[0039] The processor 102 is further configured to determine, for the at least one intent, corresponding non-verbal communication content. In some examples, the corresponding non-verbal content may be determined by consulting a lookup table or database. Each intent may have corresponding non-verbal content associated with it, such as a particular facial expression, body language movement, gesture, tonal change and so on, and an indication of this non-verbal content may be stored in a database or lookup table in association with the corresponding intent. The non-verbal content may have one or more descriptors. For example, the intent "empathizing" may be associated with non-verbal communication content which has descriptors including a medium-to-high-pitched voice when the content is expressed audibly. When the content is delivered by an enabled conversational agent, such as an avatar displayed on a display device of a computer, then non-verbal communication content may further include tilting the head to one side, and/or displaying hands with palms facing upwards. Furthermore, the face of the avatar may be smiling. Other types of non-verbal content may also be associated with intents, including the "empathizing" intent. This may be referred to as non-verbal intent.

[0040] More generally, the non-verbal communication content may comprise at least one of: a visual focus of attention, or VFOA (e.g. an indication of where a subject is looking, such as health coach looking directly at the user or patient, health coach looking down, health coach making/not making eye contact), a facial expression (e.g. a motion or position of muscles beneath the skin of the face, causing expressions, such as a smile, a frown or a stern look, used to convey an emotional state, such as happy, sad, angry, focused, surprised, confused and so on), a head pose (e.g. nodding, head straight, head up or head tilted to one side), a physical movement (e.g. leaning forwards, reclining or sitting up straight), a posture (e.g. a position of the body while standing or sitting, such as a closed posture with arms crossed, clasped hands, an open posture with head up, head up with open hands or head up with arms folded), a gesture (e.g. a movement of part of the body to express an idea or feeling, such as a "calm down" gesture with palms of both hands facing down, palms of hands facing in an upwards position, elbows on the outside of a chair, thumbs up or clenching a fist), a mannerism (e.g. giggling, gasping or sighing), a voice modulation or inflection (e.g. increasing pitch, decreasing pitch or adjusting a volume), and a paralanguage element (e.g. an aspect of the voice including speed of speech, tone, volume or melody, and pauses and hesitations between words, including conversational speech at medium pitch or assertive speech at low pitch). In some examples, the non-verbal communication content may include the appearance of a face of an avatar (e.g. of the coach).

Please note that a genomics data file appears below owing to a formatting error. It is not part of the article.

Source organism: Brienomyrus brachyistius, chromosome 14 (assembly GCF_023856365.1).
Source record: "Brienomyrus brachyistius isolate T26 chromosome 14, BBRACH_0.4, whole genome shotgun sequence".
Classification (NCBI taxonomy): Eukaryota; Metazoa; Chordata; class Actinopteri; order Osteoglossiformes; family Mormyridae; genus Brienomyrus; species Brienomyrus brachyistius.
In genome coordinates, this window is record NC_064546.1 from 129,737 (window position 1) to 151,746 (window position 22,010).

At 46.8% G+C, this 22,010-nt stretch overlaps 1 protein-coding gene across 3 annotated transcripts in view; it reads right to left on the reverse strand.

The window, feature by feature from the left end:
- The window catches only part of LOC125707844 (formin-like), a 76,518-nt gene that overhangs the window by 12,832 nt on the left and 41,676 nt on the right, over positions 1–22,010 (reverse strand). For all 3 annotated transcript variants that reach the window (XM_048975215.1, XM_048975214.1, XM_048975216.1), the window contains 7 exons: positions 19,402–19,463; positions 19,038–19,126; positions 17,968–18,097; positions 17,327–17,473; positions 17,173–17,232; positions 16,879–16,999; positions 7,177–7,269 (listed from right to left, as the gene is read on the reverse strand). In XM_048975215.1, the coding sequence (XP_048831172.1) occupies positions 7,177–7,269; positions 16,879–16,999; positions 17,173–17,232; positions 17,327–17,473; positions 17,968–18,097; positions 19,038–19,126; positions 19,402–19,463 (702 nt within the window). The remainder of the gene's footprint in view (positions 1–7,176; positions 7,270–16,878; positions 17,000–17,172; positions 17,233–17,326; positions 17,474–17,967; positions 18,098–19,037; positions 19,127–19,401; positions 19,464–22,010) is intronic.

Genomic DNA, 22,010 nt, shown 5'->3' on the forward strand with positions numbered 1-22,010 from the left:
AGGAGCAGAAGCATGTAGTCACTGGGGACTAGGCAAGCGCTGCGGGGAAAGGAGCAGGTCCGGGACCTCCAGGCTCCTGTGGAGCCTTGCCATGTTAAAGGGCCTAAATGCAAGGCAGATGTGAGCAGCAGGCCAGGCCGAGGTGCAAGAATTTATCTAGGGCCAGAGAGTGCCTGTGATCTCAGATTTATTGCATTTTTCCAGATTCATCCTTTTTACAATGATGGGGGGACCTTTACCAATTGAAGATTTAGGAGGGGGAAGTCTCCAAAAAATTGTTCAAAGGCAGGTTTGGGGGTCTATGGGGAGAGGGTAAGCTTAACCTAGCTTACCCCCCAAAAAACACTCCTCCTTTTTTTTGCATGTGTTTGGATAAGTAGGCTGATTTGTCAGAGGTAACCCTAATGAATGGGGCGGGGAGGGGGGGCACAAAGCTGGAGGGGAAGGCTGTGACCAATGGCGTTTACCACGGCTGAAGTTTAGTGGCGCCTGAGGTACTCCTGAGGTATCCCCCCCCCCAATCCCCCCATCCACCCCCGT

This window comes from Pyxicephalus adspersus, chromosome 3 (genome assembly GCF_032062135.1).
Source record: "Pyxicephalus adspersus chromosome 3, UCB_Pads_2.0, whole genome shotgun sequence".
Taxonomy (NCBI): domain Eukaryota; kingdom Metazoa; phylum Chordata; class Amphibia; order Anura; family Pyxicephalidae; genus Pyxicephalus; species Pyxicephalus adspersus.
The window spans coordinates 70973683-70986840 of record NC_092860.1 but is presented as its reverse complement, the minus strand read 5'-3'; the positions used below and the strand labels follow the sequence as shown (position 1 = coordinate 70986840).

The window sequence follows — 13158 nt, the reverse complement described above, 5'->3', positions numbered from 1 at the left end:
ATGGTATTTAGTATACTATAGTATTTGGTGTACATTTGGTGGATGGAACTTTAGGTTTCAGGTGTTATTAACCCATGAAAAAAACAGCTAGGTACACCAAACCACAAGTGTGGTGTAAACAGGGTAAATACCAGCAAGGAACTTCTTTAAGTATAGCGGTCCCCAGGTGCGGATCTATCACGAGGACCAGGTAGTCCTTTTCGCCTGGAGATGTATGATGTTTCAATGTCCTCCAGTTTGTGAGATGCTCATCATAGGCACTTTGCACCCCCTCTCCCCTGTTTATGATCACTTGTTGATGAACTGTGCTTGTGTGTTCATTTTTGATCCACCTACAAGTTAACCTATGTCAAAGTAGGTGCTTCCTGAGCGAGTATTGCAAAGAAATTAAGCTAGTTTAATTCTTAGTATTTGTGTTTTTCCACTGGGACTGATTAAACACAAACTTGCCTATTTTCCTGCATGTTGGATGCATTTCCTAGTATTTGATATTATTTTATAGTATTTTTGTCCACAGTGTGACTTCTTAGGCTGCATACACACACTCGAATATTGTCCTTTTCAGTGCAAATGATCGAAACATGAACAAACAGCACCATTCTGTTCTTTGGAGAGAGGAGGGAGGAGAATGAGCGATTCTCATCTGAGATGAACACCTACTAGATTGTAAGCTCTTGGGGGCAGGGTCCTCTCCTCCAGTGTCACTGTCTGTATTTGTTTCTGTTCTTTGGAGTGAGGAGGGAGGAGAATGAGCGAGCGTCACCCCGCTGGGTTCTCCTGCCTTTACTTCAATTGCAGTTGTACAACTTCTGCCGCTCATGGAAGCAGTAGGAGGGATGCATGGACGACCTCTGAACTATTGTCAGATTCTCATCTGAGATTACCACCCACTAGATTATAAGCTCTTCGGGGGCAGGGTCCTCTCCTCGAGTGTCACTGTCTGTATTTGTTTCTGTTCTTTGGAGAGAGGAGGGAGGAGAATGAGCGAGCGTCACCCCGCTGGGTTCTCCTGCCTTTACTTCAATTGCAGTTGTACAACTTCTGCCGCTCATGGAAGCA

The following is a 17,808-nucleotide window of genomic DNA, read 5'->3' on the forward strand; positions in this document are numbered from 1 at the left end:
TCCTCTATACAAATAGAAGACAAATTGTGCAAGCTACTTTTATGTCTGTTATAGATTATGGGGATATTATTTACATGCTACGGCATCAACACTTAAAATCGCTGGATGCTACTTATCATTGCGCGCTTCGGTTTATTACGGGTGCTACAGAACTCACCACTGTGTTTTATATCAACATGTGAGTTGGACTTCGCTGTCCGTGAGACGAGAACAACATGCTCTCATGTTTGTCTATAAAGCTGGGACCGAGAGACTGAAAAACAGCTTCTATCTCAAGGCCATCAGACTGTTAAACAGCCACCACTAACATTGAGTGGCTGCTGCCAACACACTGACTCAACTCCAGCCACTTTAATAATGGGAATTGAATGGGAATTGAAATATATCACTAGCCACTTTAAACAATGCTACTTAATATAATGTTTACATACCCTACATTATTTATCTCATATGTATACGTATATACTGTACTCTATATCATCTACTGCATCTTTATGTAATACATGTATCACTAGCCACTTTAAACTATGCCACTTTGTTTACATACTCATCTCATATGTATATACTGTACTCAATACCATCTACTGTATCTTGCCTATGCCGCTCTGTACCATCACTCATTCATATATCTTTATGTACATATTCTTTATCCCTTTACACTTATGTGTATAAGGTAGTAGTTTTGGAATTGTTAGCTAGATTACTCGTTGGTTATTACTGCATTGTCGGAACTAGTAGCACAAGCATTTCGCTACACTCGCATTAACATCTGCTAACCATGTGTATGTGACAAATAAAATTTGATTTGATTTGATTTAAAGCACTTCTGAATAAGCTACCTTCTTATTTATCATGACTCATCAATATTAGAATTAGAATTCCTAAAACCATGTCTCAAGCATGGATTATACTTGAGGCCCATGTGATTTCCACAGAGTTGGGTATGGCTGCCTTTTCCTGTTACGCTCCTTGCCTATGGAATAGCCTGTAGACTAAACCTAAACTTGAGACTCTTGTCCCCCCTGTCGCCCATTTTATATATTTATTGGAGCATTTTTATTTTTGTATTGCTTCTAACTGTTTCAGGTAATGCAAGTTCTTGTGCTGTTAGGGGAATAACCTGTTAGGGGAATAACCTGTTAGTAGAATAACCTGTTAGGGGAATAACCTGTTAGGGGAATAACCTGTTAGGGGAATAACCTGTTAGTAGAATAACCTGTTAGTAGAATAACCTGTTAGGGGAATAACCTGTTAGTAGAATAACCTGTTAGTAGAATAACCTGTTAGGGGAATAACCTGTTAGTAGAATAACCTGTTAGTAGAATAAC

[0041] The processor 102 is further configured to associate the corresponding non-verbal communication content with the portion of verbal communication content. By associating the corresponding non-verbal content with the portion of verbal content, the portion of verbal content can be supplemented by the corresponding non-verbal content so that additional meaning and context may be included with the verbal content, thereby improving the effectiveness of the verbal content when it is delivered to a user. As described above, the processor 102 may, according to some embodiments, determine one or more intents of the verbal content, then associate the intent with corresponding non-verbal content. In other embodiments, the processor 102 may determine one or more intents for the verbal content and one or more intents for the non-verbal content, then associate the intents with one another.

[0042] After performing any of its steps or functions described above, the processor 102 may store or write an output of a step or function to a storage medium, such as the memory 106. For example, once at least one intent of the portion of verbal content has been determined, the at least one intent may be stored in a memory for retrieval at a later time. Thus, the processor 102 may, in some embodiments, store the association between the corresponding non-verbal communication content with the portion of verbal communication content in a storage medium. The processor 102 may, in some embodiments, store the association between the corresponding non-verbal communication content with the determined intent. The storage medium may, for example, comprise the memory 106. The stored association may then be retrieved and used when the same verbal content is to be delivered at a later time, for example to a different user. In this way, the processing (e.g. determining the intent and the corresponding non-verbal content) need not be repeated.